KFC, Pizza Hut, and McDonald’s are hit with a new China food scandal: expired meat products

Handing out a thousand free egg McMuffins after a food scandal might not work this time.
Handing out a thousand free egg McMuffins after a food scandal might not work this time.
Image: Reuters/Bobby Yip
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A supplier in Shanghai that provides chicken and beef to KFC, McDonald’s, and Pizza Hut restaurants in China has been selling beef and chicken as much as one year past their expiry dates. An investigative report found that expired meat products were “were repackaged after processing and their shelf life was prolonged for another year.”

Chinese health authorities in Shanghai have suspended the supplier, Shanghai Husi Food Co. Both McDonald’s and Yum (the US owner of KFC and Pizza Hut) and have issued statements on their Weibo accounts saying they have stopped using Shanghai Husi. The supplier is owned by a US-based meat processing firm OSI Group.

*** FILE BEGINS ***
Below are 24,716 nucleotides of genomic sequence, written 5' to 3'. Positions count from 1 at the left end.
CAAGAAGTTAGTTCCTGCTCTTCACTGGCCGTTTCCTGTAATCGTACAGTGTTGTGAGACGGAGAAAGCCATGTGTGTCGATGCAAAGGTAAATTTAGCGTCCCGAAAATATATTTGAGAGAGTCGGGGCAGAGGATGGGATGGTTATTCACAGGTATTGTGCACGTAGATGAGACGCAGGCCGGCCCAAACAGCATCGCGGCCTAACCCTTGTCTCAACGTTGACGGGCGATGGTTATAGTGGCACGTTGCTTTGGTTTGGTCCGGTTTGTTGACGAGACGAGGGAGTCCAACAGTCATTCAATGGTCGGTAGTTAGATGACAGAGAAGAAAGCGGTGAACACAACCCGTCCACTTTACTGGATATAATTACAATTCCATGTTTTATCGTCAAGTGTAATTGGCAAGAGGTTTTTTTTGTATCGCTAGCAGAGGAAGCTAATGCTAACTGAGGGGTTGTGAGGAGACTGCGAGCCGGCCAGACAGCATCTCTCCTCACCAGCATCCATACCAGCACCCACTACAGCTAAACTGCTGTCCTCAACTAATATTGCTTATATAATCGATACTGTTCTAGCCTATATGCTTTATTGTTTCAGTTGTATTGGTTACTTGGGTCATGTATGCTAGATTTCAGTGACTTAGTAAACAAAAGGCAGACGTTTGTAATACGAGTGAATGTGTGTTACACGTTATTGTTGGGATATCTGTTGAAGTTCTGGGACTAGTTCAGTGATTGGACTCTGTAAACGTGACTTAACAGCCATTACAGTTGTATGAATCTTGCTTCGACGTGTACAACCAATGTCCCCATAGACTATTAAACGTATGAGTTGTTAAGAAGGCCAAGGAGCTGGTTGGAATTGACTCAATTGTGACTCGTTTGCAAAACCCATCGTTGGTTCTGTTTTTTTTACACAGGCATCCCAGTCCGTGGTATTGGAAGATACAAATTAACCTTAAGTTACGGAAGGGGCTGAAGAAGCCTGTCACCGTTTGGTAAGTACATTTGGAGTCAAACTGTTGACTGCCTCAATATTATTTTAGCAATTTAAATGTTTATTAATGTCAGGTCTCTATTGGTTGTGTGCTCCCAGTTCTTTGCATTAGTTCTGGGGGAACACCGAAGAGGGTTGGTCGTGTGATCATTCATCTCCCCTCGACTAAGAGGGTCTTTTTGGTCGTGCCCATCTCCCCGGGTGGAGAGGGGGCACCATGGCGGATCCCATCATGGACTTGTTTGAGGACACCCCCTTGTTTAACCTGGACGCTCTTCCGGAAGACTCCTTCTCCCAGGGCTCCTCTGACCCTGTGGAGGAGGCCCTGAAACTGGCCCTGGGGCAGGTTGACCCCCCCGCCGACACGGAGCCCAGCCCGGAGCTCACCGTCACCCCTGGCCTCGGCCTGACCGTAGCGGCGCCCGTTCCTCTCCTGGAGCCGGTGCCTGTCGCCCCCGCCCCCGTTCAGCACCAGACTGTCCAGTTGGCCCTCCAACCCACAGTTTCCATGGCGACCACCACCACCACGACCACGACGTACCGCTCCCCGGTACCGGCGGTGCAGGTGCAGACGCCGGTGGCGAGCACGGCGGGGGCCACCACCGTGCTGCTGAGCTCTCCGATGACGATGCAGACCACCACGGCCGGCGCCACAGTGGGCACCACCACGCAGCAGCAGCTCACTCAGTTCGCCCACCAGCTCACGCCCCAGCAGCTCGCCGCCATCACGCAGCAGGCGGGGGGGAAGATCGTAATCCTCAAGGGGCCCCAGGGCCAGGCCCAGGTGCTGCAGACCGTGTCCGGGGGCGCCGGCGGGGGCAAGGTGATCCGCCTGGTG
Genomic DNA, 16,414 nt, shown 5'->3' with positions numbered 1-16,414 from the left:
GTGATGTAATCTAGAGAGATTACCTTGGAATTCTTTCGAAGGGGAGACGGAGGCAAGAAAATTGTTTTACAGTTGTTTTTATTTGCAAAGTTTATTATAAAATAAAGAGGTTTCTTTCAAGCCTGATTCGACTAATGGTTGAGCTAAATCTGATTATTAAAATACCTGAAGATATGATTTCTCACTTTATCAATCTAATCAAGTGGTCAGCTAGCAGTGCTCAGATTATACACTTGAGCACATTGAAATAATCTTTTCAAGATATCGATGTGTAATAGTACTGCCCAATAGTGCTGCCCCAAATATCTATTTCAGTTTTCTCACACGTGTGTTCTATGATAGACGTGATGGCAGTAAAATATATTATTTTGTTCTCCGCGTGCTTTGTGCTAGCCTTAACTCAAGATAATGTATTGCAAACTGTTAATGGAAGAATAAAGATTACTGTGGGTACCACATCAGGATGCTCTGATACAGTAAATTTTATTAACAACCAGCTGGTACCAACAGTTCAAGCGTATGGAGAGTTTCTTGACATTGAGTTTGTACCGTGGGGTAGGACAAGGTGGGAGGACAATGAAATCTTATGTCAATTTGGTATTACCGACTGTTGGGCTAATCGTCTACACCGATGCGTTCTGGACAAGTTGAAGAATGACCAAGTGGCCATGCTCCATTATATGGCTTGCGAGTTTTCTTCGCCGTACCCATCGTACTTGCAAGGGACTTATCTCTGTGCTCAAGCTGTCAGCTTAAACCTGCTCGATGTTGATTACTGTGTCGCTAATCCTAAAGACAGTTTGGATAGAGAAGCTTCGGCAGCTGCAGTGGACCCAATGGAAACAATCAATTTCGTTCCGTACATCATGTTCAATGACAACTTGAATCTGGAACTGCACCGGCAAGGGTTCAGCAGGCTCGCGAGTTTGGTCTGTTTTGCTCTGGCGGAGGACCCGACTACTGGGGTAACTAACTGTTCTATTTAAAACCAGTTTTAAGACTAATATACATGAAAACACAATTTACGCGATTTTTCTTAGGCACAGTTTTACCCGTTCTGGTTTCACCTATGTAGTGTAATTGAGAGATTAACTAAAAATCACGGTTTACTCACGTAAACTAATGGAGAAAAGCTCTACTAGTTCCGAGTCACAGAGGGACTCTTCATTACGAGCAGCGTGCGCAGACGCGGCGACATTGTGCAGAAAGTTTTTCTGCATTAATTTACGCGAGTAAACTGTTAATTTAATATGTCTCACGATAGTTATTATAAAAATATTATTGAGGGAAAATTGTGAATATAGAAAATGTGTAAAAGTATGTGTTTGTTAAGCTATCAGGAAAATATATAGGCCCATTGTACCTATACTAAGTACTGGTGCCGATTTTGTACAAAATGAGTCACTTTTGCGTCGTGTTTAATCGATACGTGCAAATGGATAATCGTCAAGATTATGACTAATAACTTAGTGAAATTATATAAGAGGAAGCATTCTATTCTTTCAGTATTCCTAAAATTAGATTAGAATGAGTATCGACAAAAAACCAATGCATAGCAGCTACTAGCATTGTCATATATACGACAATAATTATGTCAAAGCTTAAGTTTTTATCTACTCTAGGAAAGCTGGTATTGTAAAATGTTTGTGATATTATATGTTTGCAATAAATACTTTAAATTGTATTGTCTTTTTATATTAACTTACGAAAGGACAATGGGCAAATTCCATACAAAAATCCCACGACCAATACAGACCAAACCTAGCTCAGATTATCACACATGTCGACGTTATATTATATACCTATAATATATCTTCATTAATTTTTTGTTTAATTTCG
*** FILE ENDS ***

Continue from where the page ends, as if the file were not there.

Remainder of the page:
An undercover Dragon Television reporter found that in June 18 tons of chicken skin that was over half a month past its expiry date had been used for chicken nuggets, and that beef more than a month past its expiry had been used for KFC burgers. The meat was pulverized and processed to extend its shelf life for another year, according to the report. Workers told Dragon Television that the meat smelled but ”eating it wouldn’t kill you.”

Image: Dragon Television

According to the South China Morning Post (paywall), the Dragon footage shows Shanghai Husi workers ”picking up food from the floor and throwing it into processing machines.” Discarded McDonald’s McNuggets were “reprocessed until they passed inspection.”

Yum said the food safety issue affected two breakfast burgers. McDonald’s didn’t specify in its statement which foods were affected. Shanghai Husi Food Co said it is cooperating with an official investigation.

This new scandal is obviously unwelcome news for the two top fast food retailers in China, but especially so for Yum Brands, which depends on China for almost half of its total global revenues and has only recently begun recovering from an avian flu scare and an earlier chicken scandal that hurt sales at its thousands of restaurants on the mainland.

The news was the most viewed topic thread on Weibo, with over over 27 million people deploring foreign fast food, China’s food safety monitoring, and local media’s tendency to make news by going after well-known consumer companies. One user wrote, “As long as it doesn’t kill people, it’s all fine!” Another said, “China needs to stop relying on this foreign garbage food. Go ahead and get out of China.” Another said, “What is safe left to eat? China is really a sad place.”